This article features a selection of M.Zuiko 75-300 heron images. All were recently captured handheld during a visit to Hendrie Valley. Many photographs are displayed as full frame captures, while others have been cropped. The degree of cropping done is detailed in the EXIF data where appropriate.
NOTE: Click on images to enlarge.
I started my visit early in the morning and decided to try some slow shutter speed test images with the M.Zuiko 75-300 mm f/4.8-6.7 II fully extended to 300 mm (efov 600 mm).
Often stoic in nature, Great Blue Herons make excellent subjects for this type of test. After capturing a number of consecutive images successfully at 1/20th of a second, I lowered my shutter speed to 1/10th of a second to take the photograph above. I’m not sure if this is the slowest that I can realistically do… more testing is required!
During my morning visit I had a few opportunities to capture Great Blue Herons in flight. I love the colouring of their wings and bodies.
My best opportunity for a close up run of images happened when a Great Blue Heron took flight, then circled around and came back in to land. The following seven images are from the same AF-C run (continuous auto-focus, high sequential silent shutter, 15 frames-per-second).
Great Blue Herons can be very territorial and aggressive behaviour between individual birds can sometimes ensue. Before hostilities break out the birds will often signal their intent with a threat display.
Outstretched wings accompanied by a raised neck and up-tilted head is a classic threat display.
I was treated to some very nice light during my morning visit. This enabled a couple of additional opportunities to capture images of herons coming in to land.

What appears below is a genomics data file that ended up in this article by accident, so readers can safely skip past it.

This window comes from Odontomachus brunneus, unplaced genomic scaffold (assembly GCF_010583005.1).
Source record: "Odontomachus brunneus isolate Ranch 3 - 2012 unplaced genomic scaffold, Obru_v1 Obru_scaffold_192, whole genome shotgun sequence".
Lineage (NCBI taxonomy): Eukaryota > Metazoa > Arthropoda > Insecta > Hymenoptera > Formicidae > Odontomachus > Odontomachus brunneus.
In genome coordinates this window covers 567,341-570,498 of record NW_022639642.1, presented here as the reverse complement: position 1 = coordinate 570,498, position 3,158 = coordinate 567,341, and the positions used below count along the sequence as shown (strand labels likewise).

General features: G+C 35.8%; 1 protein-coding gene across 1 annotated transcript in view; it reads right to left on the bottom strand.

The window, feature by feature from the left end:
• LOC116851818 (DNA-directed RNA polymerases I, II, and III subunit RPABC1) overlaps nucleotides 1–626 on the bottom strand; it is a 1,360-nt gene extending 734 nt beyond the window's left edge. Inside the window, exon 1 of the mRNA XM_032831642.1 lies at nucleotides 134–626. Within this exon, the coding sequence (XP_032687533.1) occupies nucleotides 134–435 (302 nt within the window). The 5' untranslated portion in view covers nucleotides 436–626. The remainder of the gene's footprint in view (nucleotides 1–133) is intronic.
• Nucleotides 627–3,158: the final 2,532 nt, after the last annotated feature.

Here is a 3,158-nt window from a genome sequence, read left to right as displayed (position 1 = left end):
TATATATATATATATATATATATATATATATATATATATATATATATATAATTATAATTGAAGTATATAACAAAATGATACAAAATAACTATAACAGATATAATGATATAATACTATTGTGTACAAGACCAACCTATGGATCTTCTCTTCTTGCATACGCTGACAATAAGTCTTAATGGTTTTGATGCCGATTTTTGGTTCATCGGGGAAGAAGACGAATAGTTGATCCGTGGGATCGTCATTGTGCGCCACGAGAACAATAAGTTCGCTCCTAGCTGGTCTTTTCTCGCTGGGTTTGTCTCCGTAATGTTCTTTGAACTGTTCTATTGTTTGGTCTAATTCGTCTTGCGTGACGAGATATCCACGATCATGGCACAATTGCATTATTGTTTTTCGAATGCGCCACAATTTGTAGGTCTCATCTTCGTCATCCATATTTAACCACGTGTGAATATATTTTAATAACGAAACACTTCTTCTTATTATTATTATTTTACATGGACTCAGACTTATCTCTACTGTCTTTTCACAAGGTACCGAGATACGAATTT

Rather than only focus on herons in flight, I also used the M.Zuiko 75-300 mm f/4.8-6.7 II to capture some photographs of standing birds as you can see in the following four images.
Towards the end of my visit I had the chance to photograph Great Blue Herons in flight. In the photograph below you can see that the bird was approaching me on a bit of an angle.
The last image in this article was a pretty aggressive crop of about 39% on the width (i.e. 3161 pixels from 5184 pixels). As with the other the bird photographs that I’ve captured with the M.Zuiko 75-300 mm f/4.8-6.7 II thus far, I was pleased with the image quality from this cost affordable, lightweight telephoto zoom lens.
If you are considering the M.Zuiko 75-300 mm f/4.8-6.7 II you may like to see my earlier article that featured osprey in flight captured with this telephoto zoom lens. The M.Zuiko 75-300 mm f/4.8-6.7 II will appeal to photographers looking for a small, lightweight and cost affordable telephoto zoom lens. It provides an equivalent field-of-view of 150-600 mm. This lens is not weather-proof.
We own the M.Zuiko 75-300 f/4.8-6.7 II with which the photographs in this article were captured.
Photographs were captured hand-held using camera gear as noted in the EXIF data. Images were produced from RAW files using my standard process. Most photographs were cropped to taste, then resized for web use. The degree of any cropping done is detailed in the EXIF data.
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